If we want to get rid of churches we ought to be able to show that the benefits that exist will not be lost.

    • In reply to #13 by Pauly01:

      This represents everything bad about atheism . Sermons? Congregation ? Yuk.

      c’mon, Pauly – use your imagination and don’t get hung up on words. You could think of it in terms of taking back those words –expanding them and redefining them, like “gay.”

    • In reply to #14 by A3Kr0n:

      Why would an atheist want to go a sermon? I don’t need to be preached to. I can do my own thinking, and I don’t need some feel-good, get ‘em all charged up kind of nonsense.

      For the same reason you’d go to an interesting talk on any subject. Don’t get turned off by nomenclature. Sermons don’t have to be about God. Think of it as a lecture, a presentation, a comedy sketch

    • In reply to #14 by A3Kr0n:

      Why would an atheist want to go a sermon? I don’t need to be preached to. I can do my own thinking, and I don’t need some feel-good, get ‘em all charged up kind of nonsense.

      Not all atheists are exactly like you, apparently. Ever been to an atheist convention? It’s a pretty charged up atmosphere — better stay away if it’s not your cup of tea, but please don’t ban it for those who like getting charged up once in a while.

  6. I work from home so I have few opportunities to meet like minded individuals. I also happen to live in a rural area of the bible belt. So I feel, at times, as if I have few choices in finding atheist friends. I truly welcome atheist or secular services. If there was one near me, I most certainly would attend. Though I don’t miss my past religious beliefs, I do very much miss the community support, new friendships and attending weekly services.

  7. “We’re big fans of religion. We think churches do great things,” Jones said.

    WTF? What about the hugely hateful stuff spun to the mega congregations I see on God TV? The sexism, racism, slut-shaming, life denying, thought denying, dogmatic, selfish , child indoctrinating, bonkers bollocks?

    “I didn’t realize how many militant, fundamentalist atheists there are,” Jones said.

    Thanks, for that “militant”, brother. Why not practice a little of your own espoused tolerance, rather than seek to disable our voice.

    (When first mooted I gave these two a cautious welcome. I hated the branding but no real harm done. This harms.)

  8. An great example of why religion is necessary for many people. Gods may be a social construct, but they fill a social need.
    Decrease in Christianity heralded an increase in Islam in the UK. Those who ‘believe’ in no god still feel a need for direction.

    It is time for the intelligentsia to review the pandering agenda of the last 50 years which ending up with the LCD / dumbed down society and work on social constructs based on the Republic. Nothing wrong with telling stories to those who need it.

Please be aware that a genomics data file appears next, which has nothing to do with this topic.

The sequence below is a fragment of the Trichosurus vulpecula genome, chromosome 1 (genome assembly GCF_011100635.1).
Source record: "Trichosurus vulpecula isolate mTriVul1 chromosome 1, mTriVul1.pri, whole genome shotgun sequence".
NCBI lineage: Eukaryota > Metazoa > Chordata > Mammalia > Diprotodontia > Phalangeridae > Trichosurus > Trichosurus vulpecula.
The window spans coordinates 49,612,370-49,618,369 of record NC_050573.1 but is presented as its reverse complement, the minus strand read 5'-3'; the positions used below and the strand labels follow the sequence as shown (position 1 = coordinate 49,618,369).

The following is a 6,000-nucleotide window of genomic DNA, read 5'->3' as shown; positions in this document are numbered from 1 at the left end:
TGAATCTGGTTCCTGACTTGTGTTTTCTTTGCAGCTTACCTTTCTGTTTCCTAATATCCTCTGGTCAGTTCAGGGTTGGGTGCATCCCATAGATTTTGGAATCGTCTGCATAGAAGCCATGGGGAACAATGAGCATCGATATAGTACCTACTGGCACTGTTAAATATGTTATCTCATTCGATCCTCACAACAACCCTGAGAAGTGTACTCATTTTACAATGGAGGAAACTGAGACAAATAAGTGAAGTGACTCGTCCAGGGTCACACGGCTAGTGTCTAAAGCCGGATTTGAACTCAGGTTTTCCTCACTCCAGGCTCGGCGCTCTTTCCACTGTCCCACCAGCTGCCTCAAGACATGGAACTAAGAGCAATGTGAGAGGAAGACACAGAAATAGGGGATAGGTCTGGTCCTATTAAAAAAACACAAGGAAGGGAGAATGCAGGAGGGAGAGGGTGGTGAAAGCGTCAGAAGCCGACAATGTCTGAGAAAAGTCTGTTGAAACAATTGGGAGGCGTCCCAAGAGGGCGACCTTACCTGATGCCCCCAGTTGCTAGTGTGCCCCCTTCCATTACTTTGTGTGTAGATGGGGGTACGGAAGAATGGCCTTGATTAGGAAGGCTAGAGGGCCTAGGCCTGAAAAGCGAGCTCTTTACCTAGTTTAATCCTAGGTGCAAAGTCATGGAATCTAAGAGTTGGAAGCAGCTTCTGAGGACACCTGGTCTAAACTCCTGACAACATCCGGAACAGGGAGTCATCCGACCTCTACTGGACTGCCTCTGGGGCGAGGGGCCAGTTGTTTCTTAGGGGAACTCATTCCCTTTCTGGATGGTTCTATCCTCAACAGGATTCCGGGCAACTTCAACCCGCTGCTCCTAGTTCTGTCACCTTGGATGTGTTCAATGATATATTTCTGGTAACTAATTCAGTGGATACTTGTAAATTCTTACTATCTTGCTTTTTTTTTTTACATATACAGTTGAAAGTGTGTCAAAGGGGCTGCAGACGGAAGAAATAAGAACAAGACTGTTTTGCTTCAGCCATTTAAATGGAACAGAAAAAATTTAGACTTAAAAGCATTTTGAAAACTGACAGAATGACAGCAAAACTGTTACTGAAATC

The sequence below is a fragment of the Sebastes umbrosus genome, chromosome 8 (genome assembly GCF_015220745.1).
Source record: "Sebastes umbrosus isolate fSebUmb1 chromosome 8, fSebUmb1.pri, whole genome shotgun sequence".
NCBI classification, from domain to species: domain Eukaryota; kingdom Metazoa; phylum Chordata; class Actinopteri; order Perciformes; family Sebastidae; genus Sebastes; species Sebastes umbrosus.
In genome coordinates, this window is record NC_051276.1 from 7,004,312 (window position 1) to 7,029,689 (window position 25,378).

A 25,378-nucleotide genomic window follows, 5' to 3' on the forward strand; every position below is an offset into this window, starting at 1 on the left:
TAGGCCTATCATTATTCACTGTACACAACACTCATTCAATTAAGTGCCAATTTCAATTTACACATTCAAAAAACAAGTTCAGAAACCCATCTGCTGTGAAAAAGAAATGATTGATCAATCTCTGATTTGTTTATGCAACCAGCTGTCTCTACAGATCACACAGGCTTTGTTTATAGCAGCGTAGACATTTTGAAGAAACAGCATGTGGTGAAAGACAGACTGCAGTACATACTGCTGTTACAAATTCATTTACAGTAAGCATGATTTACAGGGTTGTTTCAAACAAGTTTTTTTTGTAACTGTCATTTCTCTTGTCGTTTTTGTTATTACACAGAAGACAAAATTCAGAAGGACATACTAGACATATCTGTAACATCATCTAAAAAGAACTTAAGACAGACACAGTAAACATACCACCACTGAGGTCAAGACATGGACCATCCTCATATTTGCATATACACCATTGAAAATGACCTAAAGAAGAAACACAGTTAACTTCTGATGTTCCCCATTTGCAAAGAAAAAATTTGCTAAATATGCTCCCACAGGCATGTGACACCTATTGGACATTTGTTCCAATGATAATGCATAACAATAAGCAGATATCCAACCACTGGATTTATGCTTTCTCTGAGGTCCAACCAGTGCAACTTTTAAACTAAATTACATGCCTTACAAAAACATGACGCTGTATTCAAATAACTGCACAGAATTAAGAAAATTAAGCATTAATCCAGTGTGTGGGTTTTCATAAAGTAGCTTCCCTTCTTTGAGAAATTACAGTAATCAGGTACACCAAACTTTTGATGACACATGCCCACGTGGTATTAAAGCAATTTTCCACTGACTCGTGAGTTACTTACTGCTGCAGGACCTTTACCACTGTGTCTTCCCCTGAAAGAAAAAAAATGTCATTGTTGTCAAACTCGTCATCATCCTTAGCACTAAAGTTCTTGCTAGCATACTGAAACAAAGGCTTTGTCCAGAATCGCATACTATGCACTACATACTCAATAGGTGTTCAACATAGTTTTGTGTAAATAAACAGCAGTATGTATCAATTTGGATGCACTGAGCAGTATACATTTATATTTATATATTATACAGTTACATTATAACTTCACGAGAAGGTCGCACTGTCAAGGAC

• In reply to #29 by Markec:

      An great example of why religion is necessary for many people. Gods may be a social construct, but they fill a social need.
      Decrease in Christianity heralded an increase in Islam in the UK. Those who ‘believe’ in no god still feel a need for direction.

      It is time for the intelligentsia to review…

      Actually, no – take London for instance. London has always been a bit anti-religious. There has been a drop in religiosity in terms of formal church attendance in Britain as a whole over the past 50 years, but the rise in Islamic devotion is unrelated to that causally. Islam in Britain is a function of those who emigrated here due to the Empire.

      • In reply to #30 by Nemesis:

        London has always been a bit anti-religious

        A huge generalisation and far from the truth. Perhaps in the Islington mindset, but beyond a bunch of post Marxist pseudo intellectual lefties, not something I recognise as particularly a London thing.

        As to the raise of Islam, I’m not talking about the simple increase due to immigration, I refer to the conversion rates amongst traditionally Christian fodder.

        Whether it’s cultural thing which is manipulated or an innate need to explain the world around us (which for some means mystical answers rather than rational ones) there is a sizeable proportion of the population that seems not to have the capacity (natural or nurtured is not provable) to accept a meaningless (non spiritual) existence. Some people lead and the majority are content to follow. Through human existence stories (religions) have been used for social order. I’m simply suggesting there is nothing innately wrong with the stories; some (the tribal leadership) understand the stories at origin (at least initially) and devise and elaborate them for their own purposes.

        Islam is a great example of this: Mohd crafted a fabulous set of tales based on stories he picked up on his travels as a salesman. He duplicates and changes as necessary the stories for his own ends, which seemed to be domination of the region through threat and war. He and the clan leaders created a set of stories which ultimately became a world religion.

        This group above (news story about atheism becoming a religion) have stepped away from their original story but still feel the need (the reassurance and comfort) to be told another one.